The Peak District Mining Museum is run by the Peak District Mines Historical Society (PDMHS) and located on the ground floor of the Pavilion building in Matlock Bath. The museum attracts visitors from all over the world and has won many awards. It contains a wealth of artifacts from Roman lead mining until the 1950s when the lead mining industry declined. Here is displayed everything you might want to see, touch and experience about lead mining while keeping clean and dry. For the more adventurous, there is the real thing at Temple mine close by and also Magpie mine in the Peak District National Park.
This is t’owd man or one of them and he relates some of the history of lead mining (courtesy of a computer-controlled audio system). ‘T’owd man’ (or ‘the old man’ if you are from the London region) was the name given, by later miners, to their predecessors. Whistling down a mine was frowned upon because it frightened t’owd man and the lead away - much in the same way as whistling on a theatre stage or mentioning that scottish play does even now.
The huge Trevithic water-powered pumping engine is a central feature. The image shows only the control valve. This was one of the early water-powered pumping-engines designed and forged to remove water which was one of the main problems in lead-mining. It was powered by water falling from a higher level in the mine to pump out water from the lower levels of the mine and was quite an ingenious invention. The pump was discovered near Winster, during a drought which lowered the water level in a mine. It was dismantled, brought to the surface and restored by the Peak District Mines Historical society in the late 1970s. The installation of the pump in the museum required the excavation of a large pit in the floor and quite a few leather shoes and gloves were found during the process. The ground-floor of the Pavilion building was once a leather factory; before that a roller-skating rink and later the central kitchen producing school meals. The local fire-service team kindly volunteered to raise the heavy balance-bob (box full of rocks) using a large, inflatable ‘cushion’. This arrangement helped the fire service people practice lifting heavy objects and saved a lot of grunting and groaning by the construction team. This was toward the end of the time when people worked together and helped each other without the restriction of needing permission from faceless bureaucrats from above and far away (pardon my observations of a lifetime).
A corner of the reconstructed mining office complete with authentic ledger and some mine surveying equipment gives a visual impression of what the real thing might have looked like although the reconstruction looks very clean, is warm, dry and well-lit. Notice the single stool, the single desk, the single ledger, the total lack of top-heaviness.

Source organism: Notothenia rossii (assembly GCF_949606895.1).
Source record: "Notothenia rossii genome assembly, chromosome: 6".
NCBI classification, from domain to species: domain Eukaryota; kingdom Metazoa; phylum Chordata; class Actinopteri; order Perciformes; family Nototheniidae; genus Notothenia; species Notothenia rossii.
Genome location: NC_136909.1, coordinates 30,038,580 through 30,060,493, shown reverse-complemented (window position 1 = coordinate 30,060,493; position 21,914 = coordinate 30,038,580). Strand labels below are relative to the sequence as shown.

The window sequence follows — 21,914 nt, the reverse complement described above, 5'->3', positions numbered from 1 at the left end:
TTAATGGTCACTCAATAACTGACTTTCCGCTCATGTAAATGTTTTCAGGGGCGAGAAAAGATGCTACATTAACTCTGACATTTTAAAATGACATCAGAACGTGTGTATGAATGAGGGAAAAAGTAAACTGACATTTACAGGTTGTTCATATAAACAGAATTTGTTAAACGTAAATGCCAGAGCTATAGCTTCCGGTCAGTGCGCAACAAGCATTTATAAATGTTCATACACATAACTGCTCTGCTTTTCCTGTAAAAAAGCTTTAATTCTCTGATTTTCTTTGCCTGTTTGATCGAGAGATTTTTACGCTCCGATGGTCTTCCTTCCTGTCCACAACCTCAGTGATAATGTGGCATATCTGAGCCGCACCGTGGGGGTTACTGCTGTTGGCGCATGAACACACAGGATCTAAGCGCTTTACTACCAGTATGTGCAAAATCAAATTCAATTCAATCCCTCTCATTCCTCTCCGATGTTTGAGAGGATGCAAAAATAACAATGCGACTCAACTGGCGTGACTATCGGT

A windlass is a wood drum on supports turned by an iron handle (basically a winch) to wind rope. It is positioned over a mine shaft and used to lower tools (and often the miner) down the shaft and bring up galena (lead ore) to the surface in a wood or iron kibble (bucket). There were no safety devices on this version. The man winding the windlass had to control the journey up and down. Mining for lead was a tough, dirty and dangerous job and involved a lot of trust between people (remember that?).
A represention of a level. Lead mines were neither tidy nor safe places to be. One thing that is (or was) missing in the museum is mention of the women and children used in the mines. Some lead deposits in vugs (tiny caves) were too small for the adult miner - male or female - to get into, so young children were used to get in the vug and hack the galena out while breathing in the dust. Their lives would have been blighted by illness, just as most people working down there in the gloom would be. One of the costs of the lead sheets on the fine churches and the huge stately homes dotted around the Peak District, the Dukeries and other pleasant and sylvan areas as a display of wealth by the rich mine owners, the owners of industrial factories, et al, was ill health and blighted lives for the workers. Plus ça change...
The author was a part of the team which produced the museum between 1977 and 1978. It was an interesting project and everyone looked forward to working there together to get a good job done as much as the money permitted. Remember that?
Look for t’owd man’s teaspoon. It was on the wall in a small glass case, near the entrance. It isn’t quite what it seems.